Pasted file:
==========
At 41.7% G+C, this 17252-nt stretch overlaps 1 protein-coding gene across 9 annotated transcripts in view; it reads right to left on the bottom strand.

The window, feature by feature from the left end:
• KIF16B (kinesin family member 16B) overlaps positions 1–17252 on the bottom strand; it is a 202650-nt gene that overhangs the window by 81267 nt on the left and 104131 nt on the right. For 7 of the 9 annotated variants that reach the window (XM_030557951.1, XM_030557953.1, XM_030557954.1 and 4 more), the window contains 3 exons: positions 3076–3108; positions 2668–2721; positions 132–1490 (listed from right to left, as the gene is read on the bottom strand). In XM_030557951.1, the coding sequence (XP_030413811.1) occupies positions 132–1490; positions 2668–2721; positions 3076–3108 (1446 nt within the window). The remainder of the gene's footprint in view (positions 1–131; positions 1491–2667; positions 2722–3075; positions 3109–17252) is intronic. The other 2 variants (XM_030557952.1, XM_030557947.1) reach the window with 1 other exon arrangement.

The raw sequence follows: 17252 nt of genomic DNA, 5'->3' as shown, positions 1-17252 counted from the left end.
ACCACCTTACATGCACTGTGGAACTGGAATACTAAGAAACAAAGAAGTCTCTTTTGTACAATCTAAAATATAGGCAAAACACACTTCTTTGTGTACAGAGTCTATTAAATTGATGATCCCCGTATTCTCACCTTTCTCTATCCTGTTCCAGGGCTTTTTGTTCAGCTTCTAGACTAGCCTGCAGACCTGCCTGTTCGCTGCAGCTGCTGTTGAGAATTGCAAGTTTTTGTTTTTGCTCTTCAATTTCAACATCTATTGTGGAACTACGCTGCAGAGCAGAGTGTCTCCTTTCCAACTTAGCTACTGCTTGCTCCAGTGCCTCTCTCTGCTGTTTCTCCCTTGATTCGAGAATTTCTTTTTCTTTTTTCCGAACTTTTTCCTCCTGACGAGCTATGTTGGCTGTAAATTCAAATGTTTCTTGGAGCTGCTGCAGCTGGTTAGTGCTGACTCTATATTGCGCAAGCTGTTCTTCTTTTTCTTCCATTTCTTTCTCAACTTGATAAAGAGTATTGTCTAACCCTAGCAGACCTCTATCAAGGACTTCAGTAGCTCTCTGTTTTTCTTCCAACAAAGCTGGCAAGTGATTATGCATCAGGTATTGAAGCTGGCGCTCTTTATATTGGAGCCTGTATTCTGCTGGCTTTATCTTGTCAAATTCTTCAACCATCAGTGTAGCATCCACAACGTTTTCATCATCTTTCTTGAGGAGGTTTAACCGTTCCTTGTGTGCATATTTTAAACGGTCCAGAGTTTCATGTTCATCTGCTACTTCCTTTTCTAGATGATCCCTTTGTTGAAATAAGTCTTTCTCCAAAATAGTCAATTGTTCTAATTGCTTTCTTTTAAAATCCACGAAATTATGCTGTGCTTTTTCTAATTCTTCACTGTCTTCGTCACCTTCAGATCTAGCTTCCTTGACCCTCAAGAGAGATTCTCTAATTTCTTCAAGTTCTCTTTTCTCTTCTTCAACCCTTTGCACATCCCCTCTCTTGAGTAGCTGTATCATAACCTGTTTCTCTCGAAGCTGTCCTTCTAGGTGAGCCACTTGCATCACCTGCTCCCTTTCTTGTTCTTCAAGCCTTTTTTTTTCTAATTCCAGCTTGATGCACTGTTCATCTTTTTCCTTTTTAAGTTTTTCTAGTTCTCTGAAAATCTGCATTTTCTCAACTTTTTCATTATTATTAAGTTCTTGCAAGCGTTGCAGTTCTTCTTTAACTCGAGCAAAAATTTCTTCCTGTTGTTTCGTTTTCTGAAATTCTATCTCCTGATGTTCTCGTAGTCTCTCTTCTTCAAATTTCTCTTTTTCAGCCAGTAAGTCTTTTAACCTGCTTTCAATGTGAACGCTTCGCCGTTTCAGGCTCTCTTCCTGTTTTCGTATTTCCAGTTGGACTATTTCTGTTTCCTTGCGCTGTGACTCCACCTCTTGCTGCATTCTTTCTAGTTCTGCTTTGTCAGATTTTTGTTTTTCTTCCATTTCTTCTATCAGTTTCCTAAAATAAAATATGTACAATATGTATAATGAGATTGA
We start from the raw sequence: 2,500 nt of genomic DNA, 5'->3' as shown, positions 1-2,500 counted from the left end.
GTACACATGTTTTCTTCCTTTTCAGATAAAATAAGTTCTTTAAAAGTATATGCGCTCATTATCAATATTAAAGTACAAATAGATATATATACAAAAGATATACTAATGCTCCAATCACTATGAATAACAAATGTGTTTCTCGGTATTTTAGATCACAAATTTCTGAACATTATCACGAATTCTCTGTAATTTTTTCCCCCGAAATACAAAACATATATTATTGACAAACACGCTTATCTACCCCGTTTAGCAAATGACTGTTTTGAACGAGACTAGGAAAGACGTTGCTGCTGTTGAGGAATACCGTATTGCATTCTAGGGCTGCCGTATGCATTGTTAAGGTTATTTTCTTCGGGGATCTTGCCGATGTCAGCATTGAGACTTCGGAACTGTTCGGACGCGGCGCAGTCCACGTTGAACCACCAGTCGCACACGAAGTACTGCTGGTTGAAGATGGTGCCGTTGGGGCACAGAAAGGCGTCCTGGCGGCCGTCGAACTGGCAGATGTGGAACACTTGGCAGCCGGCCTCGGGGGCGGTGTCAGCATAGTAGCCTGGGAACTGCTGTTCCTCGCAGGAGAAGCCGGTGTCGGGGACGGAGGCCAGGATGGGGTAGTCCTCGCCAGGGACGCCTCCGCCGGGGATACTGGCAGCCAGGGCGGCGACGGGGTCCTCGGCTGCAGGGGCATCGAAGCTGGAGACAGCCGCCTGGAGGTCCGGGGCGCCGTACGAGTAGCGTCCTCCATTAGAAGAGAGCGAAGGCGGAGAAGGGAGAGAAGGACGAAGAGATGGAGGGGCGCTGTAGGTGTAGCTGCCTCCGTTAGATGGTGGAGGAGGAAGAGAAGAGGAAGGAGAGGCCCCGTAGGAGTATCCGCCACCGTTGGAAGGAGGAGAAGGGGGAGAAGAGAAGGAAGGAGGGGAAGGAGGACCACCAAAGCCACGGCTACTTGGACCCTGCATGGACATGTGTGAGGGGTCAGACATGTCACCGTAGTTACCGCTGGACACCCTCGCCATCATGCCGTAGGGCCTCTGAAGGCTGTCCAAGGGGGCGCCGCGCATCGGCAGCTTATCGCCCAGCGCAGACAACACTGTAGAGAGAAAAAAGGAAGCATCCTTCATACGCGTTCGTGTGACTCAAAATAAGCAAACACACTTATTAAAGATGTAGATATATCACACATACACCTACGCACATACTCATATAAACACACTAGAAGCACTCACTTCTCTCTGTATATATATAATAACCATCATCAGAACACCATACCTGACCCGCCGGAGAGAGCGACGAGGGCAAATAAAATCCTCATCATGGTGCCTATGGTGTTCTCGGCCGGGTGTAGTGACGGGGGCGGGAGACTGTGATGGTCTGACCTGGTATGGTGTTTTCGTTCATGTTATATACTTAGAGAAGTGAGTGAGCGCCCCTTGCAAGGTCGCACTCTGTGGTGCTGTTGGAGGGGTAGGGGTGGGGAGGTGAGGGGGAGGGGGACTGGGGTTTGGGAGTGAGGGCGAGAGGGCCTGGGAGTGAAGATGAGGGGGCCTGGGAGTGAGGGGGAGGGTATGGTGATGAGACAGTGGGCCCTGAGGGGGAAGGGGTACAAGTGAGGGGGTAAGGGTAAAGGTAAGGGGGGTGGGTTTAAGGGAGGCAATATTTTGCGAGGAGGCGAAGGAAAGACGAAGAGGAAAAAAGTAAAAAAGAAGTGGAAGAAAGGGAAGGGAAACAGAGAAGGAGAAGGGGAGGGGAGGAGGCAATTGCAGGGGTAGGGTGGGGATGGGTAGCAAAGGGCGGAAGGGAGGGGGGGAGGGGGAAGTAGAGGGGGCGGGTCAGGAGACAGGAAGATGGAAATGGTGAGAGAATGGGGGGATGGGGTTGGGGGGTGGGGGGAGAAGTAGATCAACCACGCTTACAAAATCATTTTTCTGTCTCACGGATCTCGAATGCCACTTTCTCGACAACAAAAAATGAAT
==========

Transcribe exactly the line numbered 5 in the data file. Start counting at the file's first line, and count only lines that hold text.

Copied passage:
ACCACCTTACATGCACTGTGGAACTGGAATACTAAGAAACAAAGAAGTCTCTTTTGTACAATCTAAAATATAGGCAAAACACACTTCTTTGTGTACAGAGTCTATTAAATTGATGATCCCCGTATTCTCACCTTTCTCTATCCTGTTCCAGGGCTTTTTGTTCAGCTTCTAGACTAGCCTGCAGACCTGCCTGTTCGCTGCAGCTGCTGTTGAGAATTGCAAGTTTTTGTTTTTGCTCTTCAATTTCAACATCTATTGTGGAACTACGCTGCAGAGCAGAGTGTCTCCTTTCCAACTTAGCTACTGCTTGCTCCAGTGCCTCTCTCTGCTGTTTCTCCCTTGATTCGAGAATTTCTTTTTCTTTTTTCCGAACTTTTTCCTCCTGACGAGCTATGTTGGCTGTAAATTCAAATGTTTCTTGGAGCTGCTGCAGCTGGTTAGTGCTGACTCTATATTGCGCAAGCTGTTCTTCTTTTTCTTCCATTTCTTTCTCAACTTGATAAAGAGTATTGTCTAACCCTAGCAGACCTCTATCAAGGACTTCAGTAGCTCTCTGTTTTTCTTCCAACAAAGCTGGCAAGTGATTATGCATCAGGTATTGAAGCTGGCGCTCTTTATATTGGAGCCTGTATTCTGCTGGCTTTATCTTGTCAAATTCTTCAACCATCAGTGTAGCATCCACAACGTTTTCATCATCTTTCTTGAGGAGGTTTAACCGTTCCTTGTGTGCATATTTTAAACGGTCCAGAGTTTCATGTTCATCTGCTACTTCCTTTTCTAGATGATCCCTTTGTTGAAATAAGTCTTTCTCCAAAATAGTCAATTGTTCTAATTGCTTTCTTTTAAAATCCACGAAATTATGCTGTGCTTTTTCTAATTCTTCACTGTCTTCGTCACCTTCAGATCTAGCTTCCTTGACCCTCAAGAGAGATTCTCTAATTTCTTCAAGTTCTCTTTTCTCTTCTTCAACCCTTTGCACATCCCCTCTCTTGAGTAGCTGTATCATAACCTGTTTCTCTCGAAGCTGTCCTTCTAGGTGAGCCACTTGCATCACCTGCTCCCTTTCTTGTTCTTCAAGCCTTTTTTTTTCTAATTCCAGCTTGATGCACTGTTCATCTTTTTCCTTTTTAAGTTTTTCTAGTTCTCTGAAAATCTGCATTTTCTCAACTTTTTCATTATTATTAAGTTCTTGCAAGCGTTGCAGTTCTTCTTTAACTCGAGCAAAAATTTCTTCCTGTTGTTTCGTTTTCTGAAATTCTATCTCCTGATGTTCTCGTAGTCTCTCTTCTTCAAATTTCTCTTTTTCAGCCAGTAAGTCTTTTAACCTGCTTTCAATGTGAACGCTTCGCCGTTTCAGGCTCTCTTCCTGTTTTCGTATTTCCAGTTGGACTATTTCTGTTTCCTTGCGCTGTGACTCCACCTCTTGCTGCATTCTTTCTAGTTCTGCTTTGTCAGATTTTTGTTTTTCTTCCATTTCTTCTATCAGTTTCCTAAAATAAAATATGTACAATATGTATAATGAGATTGA